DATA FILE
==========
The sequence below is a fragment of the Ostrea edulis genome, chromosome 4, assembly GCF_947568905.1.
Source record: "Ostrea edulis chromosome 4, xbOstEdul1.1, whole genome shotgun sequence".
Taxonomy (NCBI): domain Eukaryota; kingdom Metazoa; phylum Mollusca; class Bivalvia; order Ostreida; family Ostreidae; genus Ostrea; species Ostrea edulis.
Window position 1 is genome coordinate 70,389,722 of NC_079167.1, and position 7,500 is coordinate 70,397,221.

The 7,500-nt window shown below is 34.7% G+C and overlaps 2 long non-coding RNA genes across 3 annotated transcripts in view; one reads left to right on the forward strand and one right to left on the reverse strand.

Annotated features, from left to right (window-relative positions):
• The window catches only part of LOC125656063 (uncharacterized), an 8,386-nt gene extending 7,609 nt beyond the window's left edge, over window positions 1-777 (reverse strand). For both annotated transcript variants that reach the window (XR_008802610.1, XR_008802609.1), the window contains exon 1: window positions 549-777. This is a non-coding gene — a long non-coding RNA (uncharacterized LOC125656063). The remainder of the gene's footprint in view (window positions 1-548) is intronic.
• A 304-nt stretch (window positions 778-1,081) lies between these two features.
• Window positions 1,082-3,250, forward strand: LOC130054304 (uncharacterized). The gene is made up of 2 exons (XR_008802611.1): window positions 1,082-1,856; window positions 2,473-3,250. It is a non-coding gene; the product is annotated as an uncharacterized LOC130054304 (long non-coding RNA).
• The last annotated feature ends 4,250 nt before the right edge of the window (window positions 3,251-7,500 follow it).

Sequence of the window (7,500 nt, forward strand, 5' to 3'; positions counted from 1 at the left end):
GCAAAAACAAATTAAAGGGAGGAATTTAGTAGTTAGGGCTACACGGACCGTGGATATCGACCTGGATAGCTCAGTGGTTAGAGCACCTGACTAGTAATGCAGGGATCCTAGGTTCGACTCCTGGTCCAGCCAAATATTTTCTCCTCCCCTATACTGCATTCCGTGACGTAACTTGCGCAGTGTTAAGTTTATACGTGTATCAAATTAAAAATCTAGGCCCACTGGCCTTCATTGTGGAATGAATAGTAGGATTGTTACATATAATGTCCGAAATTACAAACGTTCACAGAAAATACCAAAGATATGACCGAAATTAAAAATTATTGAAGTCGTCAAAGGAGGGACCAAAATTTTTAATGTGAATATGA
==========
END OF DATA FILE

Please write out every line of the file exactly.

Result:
The sequence below is a fragment of the Ostrea edulis genome, chromosome 4, assembly GCF_947568905.1.
Source record: "Ostrea edulis chromosome 4, xbOstEdul1.1, whole genome shotgun sequence".
Taxonomy (NCBI): domain Eukaryota; kingdom Metazoa; phylum Mollusca; class Bivalvia; order Ostreida; family Ostreidae; genus Ostrea; species Ostrea edulis.
Window position 1 is genome coordinate 70,389,722 of NC_079167.1, and position 7,500 is coordinate 70,397,221.

The 7,500-nt window shown below is 34.7% G+C and overlaps 2 long non-coding RNA genes across 3 annotated transcripts in view; one reads left to right on the forward strand and one right to left on the reverse strand.

Annotated features, from left to right (window-relative positions):
• The window catches only part of LOC125656063 (uncharacterized), an 8,386-nt gene extending 7,609 nt beyond the window's left edge, over window positions 1-777 (reverse strand). For both annotated transcript variants that reach the window (XR_008802610.1, XR_008802609.1), the window contains exon 1: window positions 549-777. This is a non-coding gene — a long non-coding RNA (uncharacterized LOC125656063). The remainder of the gene's footprint in view (window positions 1-548) is intronic.
• A 304-nt stretch (window positions 778-1,081) lies between these two features.
• Window positions 1,082-3,250, forward strand: LOC130054304 (uncharacterized). The gene is made up of 2 exons (XR_008802611.1): window positions 1,082-1,856; window positions 2,473-3,250. It is a non-coding gene; the product is annotated as an uncharacterized LOC130054304 (long non-coding RNA).
• The last annotated feature ends 4,250 nt before the right edge of the window (window positions 3,251-7,500 follow it).

Sequence of the window (7,500 nt, forward strand, 5' to 3'; positions counted from 1 at the left end):
GCAAAAACAAATTAAAGGGAGGAATTTAGTAGTTAGGGCTACACGGACCGTGGATATCGACCTGGATAGCTCAGTGGTTAGAGCACCTGACTAGTAATGCAGGGATCCTAGGTTCGACTCCTGGTCCAGCCAAATATTTTCTCCTCCCCTATACTGCATTCCGTGACGTAACTTGCGCAGTGTTAAGTTTATACGTGTATCAAATTAAAAATCTAGGCCCACTGGCCTTCATTGTGGAATGAATAGTAGGATTGTTACATATAATGTCCGAAATTACAAACGTTCACAGAAAATACCAAAGATATGACCGAAATTAAAAATTATTGAAGTCGTCAAAGGAGGGACCAAAATTTTTAATGTGAATATGA